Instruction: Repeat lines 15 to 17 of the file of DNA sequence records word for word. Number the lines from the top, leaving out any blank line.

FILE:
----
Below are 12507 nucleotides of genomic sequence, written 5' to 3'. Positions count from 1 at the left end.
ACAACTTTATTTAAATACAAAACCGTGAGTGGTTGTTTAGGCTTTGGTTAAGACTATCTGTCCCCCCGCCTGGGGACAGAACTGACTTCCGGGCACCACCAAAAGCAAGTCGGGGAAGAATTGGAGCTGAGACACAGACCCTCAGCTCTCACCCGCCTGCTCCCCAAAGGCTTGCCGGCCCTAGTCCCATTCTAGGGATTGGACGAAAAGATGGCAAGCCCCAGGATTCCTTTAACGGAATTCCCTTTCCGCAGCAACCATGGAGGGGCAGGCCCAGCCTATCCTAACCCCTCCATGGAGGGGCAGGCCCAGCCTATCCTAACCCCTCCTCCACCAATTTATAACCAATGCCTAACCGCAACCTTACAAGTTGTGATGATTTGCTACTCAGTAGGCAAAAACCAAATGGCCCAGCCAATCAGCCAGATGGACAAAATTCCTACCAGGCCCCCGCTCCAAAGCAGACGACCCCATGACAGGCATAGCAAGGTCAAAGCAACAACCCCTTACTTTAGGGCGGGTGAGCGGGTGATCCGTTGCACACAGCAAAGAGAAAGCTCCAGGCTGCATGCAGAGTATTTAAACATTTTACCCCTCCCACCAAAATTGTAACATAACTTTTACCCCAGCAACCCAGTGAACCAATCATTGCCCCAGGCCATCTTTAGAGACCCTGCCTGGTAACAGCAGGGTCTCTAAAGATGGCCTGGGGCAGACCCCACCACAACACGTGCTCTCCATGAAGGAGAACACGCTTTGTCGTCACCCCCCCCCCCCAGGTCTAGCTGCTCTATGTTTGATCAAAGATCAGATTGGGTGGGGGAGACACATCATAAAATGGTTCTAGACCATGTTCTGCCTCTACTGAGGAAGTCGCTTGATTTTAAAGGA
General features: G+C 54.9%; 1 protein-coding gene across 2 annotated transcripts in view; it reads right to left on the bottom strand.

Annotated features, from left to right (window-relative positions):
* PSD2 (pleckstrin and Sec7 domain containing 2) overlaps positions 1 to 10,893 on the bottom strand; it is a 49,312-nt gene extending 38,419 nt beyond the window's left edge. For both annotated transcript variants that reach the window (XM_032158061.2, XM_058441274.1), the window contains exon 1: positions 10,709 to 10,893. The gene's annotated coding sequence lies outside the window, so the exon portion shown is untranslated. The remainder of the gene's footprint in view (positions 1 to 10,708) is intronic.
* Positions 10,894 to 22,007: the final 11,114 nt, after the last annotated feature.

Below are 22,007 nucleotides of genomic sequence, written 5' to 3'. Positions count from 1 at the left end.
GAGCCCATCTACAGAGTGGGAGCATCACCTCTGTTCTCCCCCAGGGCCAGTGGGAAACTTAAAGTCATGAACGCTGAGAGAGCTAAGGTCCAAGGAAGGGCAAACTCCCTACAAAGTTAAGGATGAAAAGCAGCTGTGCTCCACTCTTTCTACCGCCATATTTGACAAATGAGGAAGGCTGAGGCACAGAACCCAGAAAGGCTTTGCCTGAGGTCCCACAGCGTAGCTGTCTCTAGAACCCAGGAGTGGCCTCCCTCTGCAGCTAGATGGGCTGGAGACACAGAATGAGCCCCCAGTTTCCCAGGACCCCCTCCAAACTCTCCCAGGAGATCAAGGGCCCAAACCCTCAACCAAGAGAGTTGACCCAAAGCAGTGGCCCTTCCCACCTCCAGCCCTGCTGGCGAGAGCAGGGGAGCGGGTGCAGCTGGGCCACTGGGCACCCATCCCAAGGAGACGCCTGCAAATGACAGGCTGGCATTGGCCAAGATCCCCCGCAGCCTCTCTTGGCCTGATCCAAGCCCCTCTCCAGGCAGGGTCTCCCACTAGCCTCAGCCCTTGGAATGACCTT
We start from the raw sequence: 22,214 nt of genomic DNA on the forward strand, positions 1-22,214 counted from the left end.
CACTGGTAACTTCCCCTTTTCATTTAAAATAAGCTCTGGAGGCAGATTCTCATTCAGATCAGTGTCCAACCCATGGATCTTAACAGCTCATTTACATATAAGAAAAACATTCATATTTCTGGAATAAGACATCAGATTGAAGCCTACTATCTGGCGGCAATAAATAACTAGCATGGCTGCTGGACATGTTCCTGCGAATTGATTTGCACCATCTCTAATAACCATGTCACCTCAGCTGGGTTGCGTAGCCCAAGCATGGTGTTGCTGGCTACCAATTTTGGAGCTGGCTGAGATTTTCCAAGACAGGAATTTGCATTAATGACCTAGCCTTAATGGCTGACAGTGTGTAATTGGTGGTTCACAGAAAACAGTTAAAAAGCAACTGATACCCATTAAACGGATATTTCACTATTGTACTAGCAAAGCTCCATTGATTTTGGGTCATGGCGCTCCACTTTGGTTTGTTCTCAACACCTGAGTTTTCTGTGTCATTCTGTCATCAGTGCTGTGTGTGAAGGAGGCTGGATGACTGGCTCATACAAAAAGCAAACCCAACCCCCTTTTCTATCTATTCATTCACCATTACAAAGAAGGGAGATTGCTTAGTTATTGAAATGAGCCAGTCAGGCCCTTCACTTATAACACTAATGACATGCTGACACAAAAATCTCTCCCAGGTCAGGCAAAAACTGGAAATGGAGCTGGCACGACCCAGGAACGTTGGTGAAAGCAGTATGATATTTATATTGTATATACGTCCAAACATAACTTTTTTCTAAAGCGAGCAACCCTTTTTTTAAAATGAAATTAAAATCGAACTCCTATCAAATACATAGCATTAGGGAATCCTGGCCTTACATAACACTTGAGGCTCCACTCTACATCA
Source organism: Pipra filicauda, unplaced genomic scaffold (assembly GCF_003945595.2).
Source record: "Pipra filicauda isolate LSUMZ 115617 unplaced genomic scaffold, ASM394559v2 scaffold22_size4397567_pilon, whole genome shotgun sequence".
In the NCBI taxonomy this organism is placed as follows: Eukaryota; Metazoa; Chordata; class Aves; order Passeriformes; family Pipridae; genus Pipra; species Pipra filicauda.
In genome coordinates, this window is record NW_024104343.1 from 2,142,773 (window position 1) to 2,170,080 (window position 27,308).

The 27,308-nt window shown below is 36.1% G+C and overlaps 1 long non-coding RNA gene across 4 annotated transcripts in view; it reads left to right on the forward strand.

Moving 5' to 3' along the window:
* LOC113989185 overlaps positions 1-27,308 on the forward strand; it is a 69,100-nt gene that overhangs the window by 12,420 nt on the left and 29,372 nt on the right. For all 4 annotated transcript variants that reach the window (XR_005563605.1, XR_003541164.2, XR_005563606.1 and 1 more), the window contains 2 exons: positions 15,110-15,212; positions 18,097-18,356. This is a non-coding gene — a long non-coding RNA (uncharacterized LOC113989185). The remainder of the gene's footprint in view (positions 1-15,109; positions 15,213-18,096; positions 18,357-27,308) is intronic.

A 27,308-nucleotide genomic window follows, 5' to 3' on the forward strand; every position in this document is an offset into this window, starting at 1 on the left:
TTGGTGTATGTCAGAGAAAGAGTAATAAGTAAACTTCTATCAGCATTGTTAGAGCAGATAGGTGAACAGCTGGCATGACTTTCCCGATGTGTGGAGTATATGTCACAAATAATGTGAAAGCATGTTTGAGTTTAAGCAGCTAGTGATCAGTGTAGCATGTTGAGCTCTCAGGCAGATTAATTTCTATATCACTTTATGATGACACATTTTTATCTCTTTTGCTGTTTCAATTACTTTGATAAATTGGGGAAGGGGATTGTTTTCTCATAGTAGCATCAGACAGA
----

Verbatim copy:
The 27,308-nt window shown below is 36.1% G+C and overlaps 1 long non-coding RNA gene across 4 annotated transcripts in view; it reads left to right on the forward strand.

Moving 5' to 3' along the window:
* LOC113989185 overlaps positions 1-27,308 on the forward strand; it is a 69,100-nt gene that overhangs the window by 12,420 nt on the left and 29,372 nt on the right. For all 4 annotated transcript variants that reach the window (XR_005563605.1, XR_003541164.2, XR_005563606.1 and 1 more), the window contains 2 exons: positions 15,110-15,212; positions 18,097-18,356. This is a non-coding gene — a long non-coding RNA (uncharacterized LOC113989185). The remainder of the gene's footprint in view (positions 1-15,109; positions 15,213-18,096; positions 18,357-27,308) is intronic.